We released butterflies in the air the Sunday before she died. Our neighbor invited us over to their home to release the butterflies they raised. It was our first Sunday without mama, our first Sunday full of despair, full of grace to bear all we knew we had to do to. Angie had woken up after-all. There was hope, though we feared the end, dared the end, even as we tried to bear the end. Her breaths were shallow. The end was near. She saw mama. She spoke when mama spoke and cried when mama cried. It was all to much to bear, to much to see, the rare sighting of the end. Cancer had the upper hand. The tumor had spread, but our God was more than any spread, even could outspread. So we stayed close, reliant on his word for what God cannot do, does not exist. We screamed it for anyone who cared to hear us. We remained confident, hoping she would defy the odds, hoping even for hope itself. It was in these desperate moments, that our neighbors pierced through and reached us in our despair, stroked us with care, as if to dare death and all it leaves behind, the tears, the sorrow, the never ending pain, we are all forced to bear.

It was in this moment that my neighbor saw me, saw us and asked if we would like to bring our kids over to release the butterflies they were raising. From the depths of our sorrow, the depths of our souls we said yes. When you release butterflies, you release fear. We learned so that afternoon. You also release love which opens its wings and spreads out to the skies.

Nothing is taking for granted. The fluttering of wings, the uneasiness, the missteps, the tensions, the fear, all of it disappears, the moment butterflies fly, the moment you choose to fly, the moment you choose love. We choose to fly that afternoon. We choose to release all that weighed us down since this ordeal began. We choose love too. We loved and desperately wanted Angie with us. We knew heaven loved and desperately wanted her too. Every butterfly stepped out in fear, but moved with easy, the moment they took their first step, moved in love. We stepped too in fear, in love. Death was knocking. Ready or not. We were blocking. Hands up in protest all summer. Death knocked louder. We kept blocking, until the week before she passed. We stepped out into the field and one by one released butterflies. One by one, each butterfly helped us release Angie, to a place of love, a place of peace, a place for us to release our fears. Keep releasing butterflies whenever you can. I was so moved by this experience that I wrote a short poem after we returned home that day. It’s called ‘When neighbors release butterflies.’ See it for the first time below.

When neighbours release butterflies,

They release love which spreads and flies.

They begin by welcoming you to their home,

To their gardens full of sunflowers which feeds their butterflies.

They show you their larvaes,

Tiny little larvae’s munching through leaves.

You will see their milky weeds,

With tiny little larvae’s still munching through leaves.

You will see their caterpillars,

Big brown caterpillars now crawling through leaves.

You will see a net filled house full of chrysalis,

Tiny green chrysalis hanging around the nets.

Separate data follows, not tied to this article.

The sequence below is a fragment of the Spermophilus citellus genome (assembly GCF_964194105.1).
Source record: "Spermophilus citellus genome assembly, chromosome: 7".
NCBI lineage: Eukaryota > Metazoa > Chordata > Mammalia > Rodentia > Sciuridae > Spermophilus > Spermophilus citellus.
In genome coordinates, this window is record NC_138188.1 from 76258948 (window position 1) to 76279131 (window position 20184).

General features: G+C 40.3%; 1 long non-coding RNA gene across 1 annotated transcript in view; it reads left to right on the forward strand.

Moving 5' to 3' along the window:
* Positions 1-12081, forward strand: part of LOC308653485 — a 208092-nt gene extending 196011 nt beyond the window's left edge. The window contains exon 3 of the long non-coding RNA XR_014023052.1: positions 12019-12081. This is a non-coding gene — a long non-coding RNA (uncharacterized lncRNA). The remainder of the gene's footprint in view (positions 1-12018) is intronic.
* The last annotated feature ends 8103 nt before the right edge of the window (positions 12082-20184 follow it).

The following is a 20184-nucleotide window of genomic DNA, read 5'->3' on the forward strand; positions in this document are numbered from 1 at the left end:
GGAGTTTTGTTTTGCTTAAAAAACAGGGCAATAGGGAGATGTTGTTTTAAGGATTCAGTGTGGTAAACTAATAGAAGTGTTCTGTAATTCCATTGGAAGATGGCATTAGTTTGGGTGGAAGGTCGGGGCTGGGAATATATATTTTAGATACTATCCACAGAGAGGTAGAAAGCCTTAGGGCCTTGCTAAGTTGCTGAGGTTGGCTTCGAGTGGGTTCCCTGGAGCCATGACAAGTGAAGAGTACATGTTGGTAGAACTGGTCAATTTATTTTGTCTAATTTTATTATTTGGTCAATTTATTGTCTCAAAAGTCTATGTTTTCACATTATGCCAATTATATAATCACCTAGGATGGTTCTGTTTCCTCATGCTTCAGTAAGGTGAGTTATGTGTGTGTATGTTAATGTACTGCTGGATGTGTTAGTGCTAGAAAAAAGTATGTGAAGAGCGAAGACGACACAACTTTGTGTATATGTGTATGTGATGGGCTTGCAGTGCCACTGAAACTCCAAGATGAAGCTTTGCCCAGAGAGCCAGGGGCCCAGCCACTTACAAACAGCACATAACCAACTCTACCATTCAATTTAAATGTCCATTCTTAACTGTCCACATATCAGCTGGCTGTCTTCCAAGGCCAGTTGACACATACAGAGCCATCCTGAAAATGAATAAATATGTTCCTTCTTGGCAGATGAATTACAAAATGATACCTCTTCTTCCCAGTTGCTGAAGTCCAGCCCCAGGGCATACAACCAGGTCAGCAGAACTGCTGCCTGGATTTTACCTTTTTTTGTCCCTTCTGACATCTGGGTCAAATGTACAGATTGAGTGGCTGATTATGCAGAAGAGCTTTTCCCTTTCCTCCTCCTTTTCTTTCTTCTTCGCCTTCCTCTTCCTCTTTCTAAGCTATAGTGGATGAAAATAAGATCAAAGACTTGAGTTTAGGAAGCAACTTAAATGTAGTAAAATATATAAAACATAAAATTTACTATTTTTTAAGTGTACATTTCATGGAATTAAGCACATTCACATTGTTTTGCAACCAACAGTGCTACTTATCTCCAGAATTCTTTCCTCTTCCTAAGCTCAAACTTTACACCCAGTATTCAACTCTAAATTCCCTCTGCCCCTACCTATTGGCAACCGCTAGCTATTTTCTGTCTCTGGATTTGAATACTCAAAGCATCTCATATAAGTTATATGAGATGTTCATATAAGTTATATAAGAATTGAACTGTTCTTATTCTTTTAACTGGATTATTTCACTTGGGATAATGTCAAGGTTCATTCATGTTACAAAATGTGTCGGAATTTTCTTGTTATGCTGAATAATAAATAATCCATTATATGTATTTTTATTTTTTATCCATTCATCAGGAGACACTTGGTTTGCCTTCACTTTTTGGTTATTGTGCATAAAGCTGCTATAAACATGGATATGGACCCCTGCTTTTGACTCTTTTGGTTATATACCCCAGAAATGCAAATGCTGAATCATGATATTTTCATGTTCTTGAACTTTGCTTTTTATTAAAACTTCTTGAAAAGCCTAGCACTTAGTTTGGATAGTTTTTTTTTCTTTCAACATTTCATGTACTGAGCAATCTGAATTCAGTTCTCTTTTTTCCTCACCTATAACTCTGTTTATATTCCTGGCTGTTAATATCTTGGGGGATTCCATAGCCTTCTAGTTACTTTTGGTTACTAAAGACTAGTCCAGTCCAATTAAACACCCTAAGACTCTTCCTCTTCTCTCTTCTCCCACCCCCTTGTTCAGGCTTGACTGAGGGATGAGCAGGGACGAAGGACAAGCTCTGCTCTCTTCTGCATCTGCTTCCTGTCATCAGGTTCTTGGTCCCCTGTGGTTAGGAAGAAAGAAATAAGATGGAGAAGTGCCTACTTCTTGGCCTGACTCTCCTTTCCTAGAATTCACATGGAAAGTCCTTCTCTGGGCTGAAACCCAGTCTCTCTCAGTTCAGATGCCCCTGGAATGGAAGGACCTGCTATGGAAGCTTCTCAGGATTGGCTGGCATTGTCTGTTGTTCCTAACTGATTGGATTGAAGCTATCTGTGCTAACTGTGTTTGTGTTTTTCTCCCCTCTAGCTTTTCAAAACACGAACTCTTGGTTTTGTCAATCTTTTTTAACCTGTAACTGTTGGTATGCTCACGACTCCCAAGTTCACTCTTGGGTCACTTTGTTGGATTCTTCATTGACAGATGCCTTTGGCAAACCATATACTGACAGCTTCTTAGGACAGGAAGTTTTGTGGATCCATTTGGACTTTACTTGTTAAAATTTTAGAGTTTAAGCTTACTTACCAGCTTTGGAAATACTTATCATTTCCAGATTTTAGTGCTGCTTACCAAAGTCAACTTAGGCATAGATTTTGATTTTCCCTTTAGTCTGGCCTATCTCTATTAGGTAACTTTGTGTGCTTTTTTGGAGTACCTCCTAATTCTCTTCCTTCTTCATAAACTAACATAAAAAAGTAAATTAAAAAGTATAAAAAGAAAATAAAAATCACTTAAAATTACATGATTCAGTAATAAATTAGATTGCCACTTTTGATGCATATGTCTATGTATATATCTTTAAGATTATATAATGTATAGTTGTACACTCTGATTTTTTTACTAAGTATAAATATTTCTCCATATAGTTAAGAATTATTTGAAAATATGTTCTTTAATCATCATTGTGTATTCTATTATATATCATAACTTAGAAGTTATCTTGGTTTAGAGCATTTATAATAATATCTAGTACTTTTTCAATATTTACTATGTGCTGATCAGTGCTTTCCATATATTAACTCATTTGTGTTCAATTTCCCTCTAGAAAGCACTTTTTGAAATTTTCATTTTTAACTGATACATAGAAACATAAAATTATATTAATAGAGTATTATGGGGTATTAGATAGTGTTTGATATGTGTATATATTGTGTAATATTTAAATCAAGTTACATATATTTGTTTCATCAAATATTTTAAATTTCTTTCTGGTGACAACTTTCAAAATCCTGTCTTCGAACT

You will also see caterpillars on the nets,

Big brown caterpillars slowly building their chrysalis.

Then they will show you their butterflies,

Twelve brown and orange monarchs spreading their wings.

They will place the monarch on your open palms,

The monarchs spread their wings open and are ready to fly.

You’ll hold the monarchs tightly in the palm of your hands,

And watch as they discover how to fly.

So that when neighbors release butterflies,

Through you, they release love which spreads and flies.

One of my 3year old’s first assignment as a junior kindergarten student was to make a butterfly. His teacher sent the video of Eric Carle’s The very hungry caterpillar. We also read the book. It one of my kids favorite books to read. His teacher shared how caterpillars start as eggs, then into a pupa, then a caterpillar. Then they build a house for themselves called an cocoon, spend some time in their house before turning into a butterfly. This lifecycle of a butterfly was eloquently portrayed in Eric Carle’s book.

As I read the book to my son again and we made our butterflies wings with watercolors, I was struck by how caterpillars do not adjust to their environments on their journey to becoming butterflies. They infuriate many as they look for food. They refuse to be defined by their small stature. They build and nurture themselves first! Imagine something so small building their own home so delicate, all to nurture themselves, their whole being in their own safe spaces, their way. They then guide their homes through treacherous landscapes until it’s time to display their beauty. In the midst of rough terrains, in the middle of uncertainties, they emerge light and beautiful, stunning and sterling, like a baby coming into the world for the first time. They fly away almost immediately, living life courageously, still through treacherous landscapes and rough terrains. This courage has been on full display from the beginning.

Our butterfly!

Courage is heightened for every pupa who seeks to become a caterpillar, every caterpillar who seeks to become a butterfly. Courage demands swift action, sometimes infuriating, but always on your own terms, at your own time, like a new baby coming to the world for the first time. Courage involves building safe spaces, your own space, where you nurture yourself, until it’s time to display your beauty to the world. The condition of life from the beginning, from being pupa to caterpillar is courage. Without it they never become butterflies, they never fly. Like butterflies, we all have the same courage, to live through treacherous landscapes, through rough terrains, but most importantly, to fly. So keep flying like butterflies!

Fly butterfly fly!